Good evening ladies and gentlemen, Lord Mayor and Lady Mayoress. I would like to start by thanking Foreign Minister Tomáš Petříček for choosing London as the venue for this prestigious event marking the 30th anniversary of the Velvet Revolution.
As a teenager in my parents’ living room, I vividly remember watching communism collapse across Central and Eastern Europe. After more than 40 years, the dam finally cracked under the growing weight of expectation. A wave of liberation swept across the region, washing away this failed and discredited ideology.
I remember Prime Minister Margaret Thatcher visiting Gdansk cheered on by 20,000 people hoping, praying that their nightmare was coming to an end. I remember the courageous young Germans astride the Berlin Wall – that ugly scar separating the free West and the oppressed East – as they tore it down brick by brick. I remember the students who bravely took to the streets of Prague just a few days later and sparked the Velvet Revolution.
I was fortunate enough to visit your beautiful capital in the 1990s, and was struck by the feeling of hope and optimism that welcomed me. I found it everywhere; on the football terraces and in the bars. Clearly, a huge weight had been lifted. And this peaceful transition of power is a testament to the Czech people. Of course, it was Mrs Thatcher, more than almost any other Western leader, who made the philosophical, moral and economic case for freedom. Her determination to face down communism is one of the reasons why she is so revered to this day in Central and Eastern Europe.
In the wake of the Velvet Revolution, one of the first things she did was to invite President Vaclav Havel to Downing Street. And six months later, on a return trip, she helped lay the foundations on which our two countries have built the strong economic and cultural links of which we are so proud today.
I am sure President Havel took great pleasure in opening the first Summer Shakespeare Festival at Prague Castle in 1990. He was a celebrated playwright himself; during the 1970s the Orange Tree Theatre in London put on a number of his fine works in a show of solidarity with this brave campaigner for justice and freedom. In the years since 1989, Czechoslovakia and then the Czech Republic has seized the opportunities afforded by that freedom.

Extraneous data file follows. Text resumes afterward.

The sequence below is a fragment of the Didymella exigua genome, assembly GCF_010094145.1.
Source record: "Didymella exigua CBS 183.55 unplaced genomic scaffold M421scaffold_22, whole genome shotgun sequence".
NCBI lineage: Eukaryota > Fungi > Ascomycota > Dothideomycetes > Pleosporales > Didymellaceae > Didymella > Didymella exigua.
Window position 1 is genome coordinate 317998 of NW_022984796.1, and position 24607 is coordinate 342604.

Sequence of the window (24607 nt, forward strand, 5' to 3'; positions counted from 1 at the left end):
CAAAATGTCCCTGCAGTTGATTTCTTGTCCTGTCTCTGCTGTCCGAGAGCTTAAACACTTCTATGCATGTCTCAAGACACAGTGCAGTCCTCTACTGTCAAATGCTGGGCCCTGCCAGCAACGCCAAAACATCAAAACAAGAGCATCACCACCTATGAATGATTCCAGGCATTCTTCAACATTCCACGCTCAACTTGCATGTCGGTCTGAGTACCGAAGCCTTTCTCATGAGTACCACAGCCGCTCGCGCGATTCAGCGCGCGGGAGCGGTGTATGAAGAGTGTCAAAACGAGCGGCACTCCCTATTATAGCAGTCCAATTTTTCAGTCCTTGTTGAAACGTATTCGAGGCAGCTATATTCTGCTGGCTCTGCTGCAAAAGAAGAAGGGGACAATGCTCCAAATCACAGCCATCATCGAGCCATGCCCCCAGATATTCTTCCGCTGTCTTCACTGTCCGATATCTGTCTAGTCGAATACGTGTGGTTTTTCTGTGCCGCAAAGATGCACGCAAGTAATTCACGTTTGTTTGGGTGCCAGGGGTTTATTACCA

Helped, I like to believe, by the British expertise we made available in the early 90s through the Know-How Fund, you accomplished a very rapid transformation and have built a formidable economy.
GDP has tripled in the past 20 years and is expected to top $300 billion (USD) by 2023.
Last year trade between our two countries reached nearly £10 billion (GBP).
Compare that to 20 years ago when the figure was less than £2 billion (GBP).
And the appetite in the UK for what the Czech Republic has to offer continues to go from strength to strength. From cutting edge vehicles like Skoda’s Octavia, which can be found cruising in the fast lanes of our motorways; to your world-famous Pilsners, for which we Brits have developed a real thirst. Of course, one of the many things that we have in common is our love of a well-crafted beer. So it shouldn’t come as a surprise that we are shipping nearly one million pints of our own ale to you each year!
The Czech people have made a huge contribution to Britain. From your brave pilots who helped repel the Luftwaffe during the dark days of the Battle of Britain; to the tens of thousands of Czechs who have made the UK their home and go to work every day in our offices, hospitals and schools. And not least the Czech cardiologists, who have been making a vital contribution to the work of Great Ormond Street Hospital since 1968.
You are our friends, our colleagues, our neighbours. We value your contribution and will continue to protect your rights after we leave the EU.
The UK will also continue to work to strengthen our relationship with the other three members of the Visegrad Four: Poland, Hungary and Slovakia. Because as freedom has spread to the East, as new players emerge on the world stage we need to remake the case for free trade and free enterprise.
It is more important than ever that we stand shoulder-to-shoulder with our friends and allies to defend our way of life. That is why our shared and strong commitment to NATO will remain vital in guaranteeing our collective security. And it is why we need a rules-based trading system at the World Trade Organisation.
As the UK prepares to retake its independent seat at the WTO, I’m committed to bringing down tariffs and boosting free trade, both of which have done so much to spread prosperity across the world. In an age of growing protectionism, countries like ours have a central role to play in making the case for freedom and free markets.
We simply cannot afford to take our freedom for granted. Your bitter experience between 1938 and 1989 has shown us that. But your progress over the last 30 years has also shown the world what people can do when the shackles of oppression are removed and they are given their fundamental right to live as free individuals.
These are lessons that we must never forget.
The spirit of the Velvet Revolution must live on in our hearts.